Dietrich recently posted about the memory usage of social plugins, and I found the results rather surprising because, at least in the case of Facebook, I didn’t think it ever loaded enough code to consume 20+MB of memory.
When I first learned about social plugins, I thought that they were a really cool idea and thought that they had a lot of potential. If they use a ton of memory though, I feel like it’s a bit of a deal breaker to using them. So, being the curious engineer that I am, I decided to test this out myself. I conducted these tests in a new Firefox profile and I was not signed into Facebook (to try and replicate the experience Dietrich had).
One Like Button
For my first test, I had a very simple page for the default like social plugin pointing to my site.
One like button doesn’t seem to add much, which is good!
Two Like Buttons
The next test I tried was duplicating the like button so it showed up twice. This code is a bit naive since I duplicate a
<div> element with the same
shapes, but that nearly doubles.
mjit-code also all double, and I would expect that at least the latter to not.
<fb:like> button that doesn’t like the same url.
Interestingly, memory usage did not change significantly from the duplicate resource case! So, what exactly is going on here? This page ends up loading four additional resources:
The last test I did was the send button pointing to my website.
Given that the like button test includes a send button as well, I’m not surprised to see that this used even less memory.
I think there are are two problems here:
It’d be interesting to see how these numbers change when you are logged in, but I don’t have time to do that analysis. I’ve provided all the code and steps I used to get these results, so it shouldn’t be too hard for someone else to come along and do that if they are interested. Another interesting test would be to see how the Twitter and Google+ integrations break down too (but I leave that as an exercise for the reader).
I’m going to write something that will probably surprise you. I say this because it sure surprised me when I realized I was even considering what I’m doing a possibility. I’m going to be moving on to something a bit different in the mobile space, and it’s going to be a different kind of challenge for me.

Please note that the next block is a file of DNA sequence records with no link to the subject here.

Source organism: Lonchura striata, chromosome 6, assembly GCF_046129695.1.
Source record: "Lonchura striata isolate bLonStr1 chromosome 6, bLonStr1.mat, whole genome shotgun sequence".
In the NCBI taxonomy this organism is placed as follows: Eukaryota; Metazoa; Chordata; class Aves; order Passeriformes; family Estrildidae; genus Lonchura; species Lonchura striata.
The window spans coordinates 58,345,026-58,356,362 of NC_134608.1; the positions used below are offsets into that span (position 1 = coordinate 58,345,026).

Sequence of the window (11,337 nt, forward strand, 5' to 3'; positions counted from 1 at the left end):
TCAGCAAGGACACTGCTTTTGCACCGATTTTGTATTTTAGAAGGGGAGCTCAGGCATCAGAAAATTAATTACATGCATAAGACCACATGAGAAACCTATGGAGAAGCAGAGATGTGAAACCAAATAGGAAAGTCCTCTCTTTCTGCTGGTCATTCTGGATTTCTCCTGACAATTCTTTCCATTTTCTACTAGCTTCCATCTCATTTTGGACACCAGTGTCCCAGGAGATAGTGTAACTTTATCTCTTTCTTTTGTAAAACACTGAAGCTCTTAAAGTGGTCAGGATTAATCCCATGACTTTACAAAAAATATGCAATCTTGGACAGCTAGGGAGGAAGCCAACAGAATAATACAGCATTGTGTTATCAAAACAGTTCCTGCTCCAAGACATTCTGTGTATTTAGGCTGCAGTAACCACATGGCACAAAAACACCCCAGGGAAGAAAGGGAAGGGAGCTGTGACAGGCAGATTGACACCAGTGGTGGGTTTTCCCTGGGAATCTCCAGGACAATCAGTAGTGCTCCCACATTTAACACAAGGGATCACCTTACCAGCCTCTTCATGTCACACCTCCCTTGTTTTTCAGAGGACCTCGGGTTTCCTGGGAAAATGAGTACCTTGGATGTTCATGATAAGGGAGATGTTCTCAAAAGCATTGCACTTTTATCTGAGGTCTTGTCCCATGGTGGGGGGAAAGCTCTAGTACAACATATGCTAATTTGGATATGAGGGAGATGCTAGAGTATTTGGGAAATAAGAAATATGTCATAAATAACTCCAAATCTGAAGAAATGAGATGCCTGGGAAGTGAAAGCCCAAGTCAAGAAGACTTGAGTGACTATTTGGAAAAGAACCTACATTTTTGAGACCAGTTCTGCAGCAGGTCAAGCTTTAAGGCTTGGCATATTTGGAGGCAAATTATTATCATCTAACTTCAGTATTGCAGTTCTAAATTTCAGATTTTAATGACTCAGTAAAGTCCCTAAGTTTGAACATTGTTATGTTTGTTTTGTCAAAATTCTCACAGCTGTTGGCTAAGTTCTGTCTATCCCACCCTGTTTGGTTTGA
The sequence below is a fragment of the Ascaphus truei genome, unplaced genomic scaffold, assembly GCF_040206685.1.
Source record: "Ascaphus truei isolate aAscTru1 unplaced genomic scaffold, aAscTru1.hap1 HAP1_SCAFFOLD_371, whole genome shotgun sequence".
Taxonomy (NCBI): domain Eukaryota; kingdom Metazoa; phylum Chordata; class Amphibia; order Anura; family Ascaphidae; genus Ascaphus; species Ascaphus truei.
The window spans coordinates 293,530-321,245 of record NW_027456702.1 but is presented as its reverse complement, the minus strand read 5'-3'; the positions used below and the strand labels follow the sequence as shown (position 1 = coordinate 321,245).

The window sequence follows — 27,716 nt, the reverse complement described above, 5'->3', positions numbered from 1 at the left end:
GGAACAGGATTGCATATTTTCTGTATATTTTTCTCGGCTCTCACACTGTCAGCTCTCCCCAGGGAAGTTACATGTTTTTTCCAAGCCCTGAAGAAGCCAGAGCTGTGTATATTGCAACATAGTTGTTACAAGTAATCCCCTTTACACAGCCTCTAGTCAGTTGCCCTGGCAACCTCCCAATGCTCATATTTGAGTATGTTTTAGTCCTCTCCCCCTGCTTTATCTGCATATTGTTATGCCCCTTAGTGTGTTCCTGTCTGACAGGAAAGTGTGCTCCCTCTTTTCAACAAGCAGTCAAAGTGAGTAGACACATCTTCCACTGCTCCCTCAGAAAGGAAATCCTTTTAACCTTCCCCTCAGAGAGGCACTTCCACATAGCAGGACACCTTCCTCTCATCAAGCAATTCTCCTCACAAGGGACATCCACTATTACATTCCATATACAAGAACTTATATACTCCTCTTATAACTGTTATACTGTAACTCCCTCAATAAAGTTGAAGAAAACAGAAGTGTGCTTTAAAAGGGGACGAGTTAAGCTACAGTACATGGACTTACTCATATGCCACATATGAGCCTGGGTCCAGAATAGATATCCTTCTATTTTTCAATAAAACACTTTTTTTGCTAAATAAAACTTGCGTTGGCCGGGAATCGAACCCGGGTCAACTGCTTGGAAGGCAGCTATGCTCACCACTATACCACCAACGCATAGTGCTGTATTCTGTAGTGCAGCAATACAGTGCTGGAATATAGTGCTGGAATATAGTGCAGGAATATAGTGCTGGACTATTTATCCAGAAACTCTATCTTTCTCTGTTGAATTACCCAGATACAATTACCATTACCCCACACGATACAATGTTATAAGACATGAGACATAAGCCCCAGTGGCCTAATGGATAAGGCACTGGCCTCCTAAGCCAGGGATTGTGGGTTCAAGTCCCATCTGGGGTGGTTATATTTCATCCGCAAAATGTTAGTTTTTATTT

June 1st will be my last day at Mozilla. I’ve learned so much over the years working there, and choosing to leave was the hardest decision I’ve had to make. I do not intend to disappear from the project, however, but my activity level will decrease. Feel free to continue to send review requests my way and cc me to bugs you want my opinion on, and I’ll do my best to reply in a timely manner.
So long, and thanks for all the fish.
I handle a lot of code review and code feedback requests these days. However, it’d be great to get more people doing this for a number of reasons:
- More people exposed to more parts of the code base
- More review bandwidth so more work can be checked into the tree
- Less dependence on a small set of people
In order to get more people doing this, it would be good to document to look for, and how to make sure the code is sound. I’m sure every reviewer does things a bit differently, but I’m going to share my process. There are two types of review I do these days: feedback and review.
Feedback is pretty simple to do, and I can usually fly though any patch (even large ones) quickly. This isn’t very thorough (in fact, I tend to keep it to general comments), but I look for the following things:
- correct API usage (XPCOM, jsm, whatever)
- internal invariants are not violated
- any new APIs created make sense and aren’t confusing
- code style matches what’s there, or follows the style guide
Review is more important because once a patch gets r+, it can generally land in the tree. Consequentially, I tend to spend a lot more time on any given patch. In addition to all the things I do for a feedback request (which are looked at more closely for a review), I’ll also look at the following:
- evaluate how well tested is the code that is being added/modified. If it isn’t well tested, I’ll generally suggest a set of test cases that I feel are the bare minimum this needs to land.
- evaluate how this might impact other work going on in this area of the codebase
- ensure this doesn’t add any I/O on the GUI thread
- apply the patch and run the tests
- if the patch looks like it might regress performance, ask for the author to verify that it does not
Note that a number of these things may not be done if I know what the patch author has already done to ensure the patch is safe.